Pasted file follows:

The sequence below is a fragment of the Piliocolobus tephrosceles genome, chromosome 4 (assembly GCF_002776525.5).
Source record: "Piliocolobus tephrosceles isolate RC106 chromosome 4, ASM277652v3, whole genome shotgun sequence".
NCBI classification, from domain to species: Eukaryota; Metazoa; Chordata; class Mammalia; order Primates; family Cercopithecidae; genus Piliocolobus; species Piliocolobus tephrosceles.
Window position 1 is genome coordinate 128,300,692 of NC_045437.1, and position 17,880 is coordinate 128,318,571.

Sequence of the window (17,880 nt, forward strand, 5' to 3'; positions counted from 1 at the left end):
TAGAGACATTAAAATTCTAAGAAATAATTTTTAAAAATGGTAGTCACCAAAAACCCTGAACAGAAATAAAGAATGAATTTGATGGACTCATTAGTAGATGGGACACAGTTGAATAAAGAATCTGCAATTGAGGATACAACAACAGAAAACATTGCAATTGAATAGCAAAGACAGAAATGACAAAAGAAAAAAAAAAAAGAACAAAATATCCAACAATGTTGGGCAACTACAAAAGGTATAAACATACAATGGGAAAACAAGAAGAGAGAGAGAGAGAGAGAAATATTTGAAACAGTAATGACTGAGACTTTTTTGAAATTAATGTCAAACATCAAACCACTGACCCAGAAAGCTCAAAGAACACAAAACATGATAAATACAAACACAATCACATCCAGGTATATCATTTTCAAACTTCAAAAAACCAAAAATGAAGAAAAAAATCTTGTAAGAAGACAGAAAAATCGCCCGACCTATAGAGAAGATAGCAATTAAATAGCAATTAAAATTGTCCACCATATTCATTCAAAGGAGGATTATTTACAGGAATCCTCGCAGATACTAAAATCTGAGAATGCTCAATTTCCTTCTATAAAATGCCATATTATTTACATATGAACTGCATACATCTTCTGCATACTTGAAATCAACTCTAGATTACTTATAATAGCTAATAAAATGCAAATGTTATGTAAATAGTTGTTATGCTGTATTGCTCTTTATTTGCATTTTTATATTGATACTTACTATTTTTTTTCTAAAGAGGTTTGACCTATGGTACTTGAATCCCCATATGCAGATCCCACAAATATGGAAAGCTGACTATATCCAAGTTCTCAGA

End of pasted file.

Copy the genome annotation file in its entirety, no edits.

The sequence below is a fragment of the Piliocolobus tephrosceles genome, chromosome 4 (assembly GCF_002776525.5).
Source record: "Piliocolobus tephrosceles isolate RC106 chromosome 4, ASM277652v3, whole genome shotgun sequence".
NCBI classification, from domain to species: Eukaryota; Metazoa; Chordata; class Mammalia; order Primates; family Cercopithecidae; genus Piliocolobus; species Piliocolobus tephrosceles.
Window position 1 is genome coordinate 128,300,692 of NC_045437.1, and position 17,880 is coordinate 128,318,571.

Sequence of the window (17,880 nt, forward strand, 5' to 3'; positions counted from 1 at the left end):
TAGAGACATTAAAATTCTAAGAAATAATTTTTAAAAATGGTAGTCACCAAAAACCCTGAACAGAAATAAAGAATGAATTTGATGGACTCATTAGTAGATGGGACACAGTTGAATAAAGAATCTGCAATTGAGGATACAACAACAGAAAACATTGCAATTGAATAGCAAAGACAGAAATGACAAAAGAAAAAAAAAAAAGAACAAAATATCCAACAATGTTGGGCAACTACAAAAGGTATAAACATACAATGGGAAAACAAGAAGAGAGAGAGAGAGAGAGAAATATTTGAAACAGTAATGACTGAGACTTTTTTGAAATTAATGTCAAACATCAAACCACTGACCCAGAAAGCTCAAAGAACACAAAACATGATAAATACAAACACAATCACATCCAGGTATATCATTTTCAAACTTCAAAAAACCAAAAATGAAGAAAAAAATCTTGTAAGAAGACAGAAAAATCGCCCGACCTATAGAGAAGATAGCAATTAAATAGCAATTAAAATTGTCCACCATATTCATTCAAAGGAGGATTATTTACAGGAATCCTCGCAGATACTAAAATCTGAGAATGCTCAATTTCCTTCTATAAAATGCCATATTATTTACATATGAACTGCATACATCTTCTGCATACTTGAAATCAACTCTAGATTACTTATAATAGCTAATAAAATGCAAATGTTATGTAAATAGTTGTTATGCTGTATTGCTCTTTATTTGCATTTTTATATTGATACTTACTATTTTTTTTCTAAAGAGGTTTGACCTATGGTACTTGAATCCCCATATGCAGATCCCACAAATATGGAAAGCTGACTATATCCAAGTTCTCAGA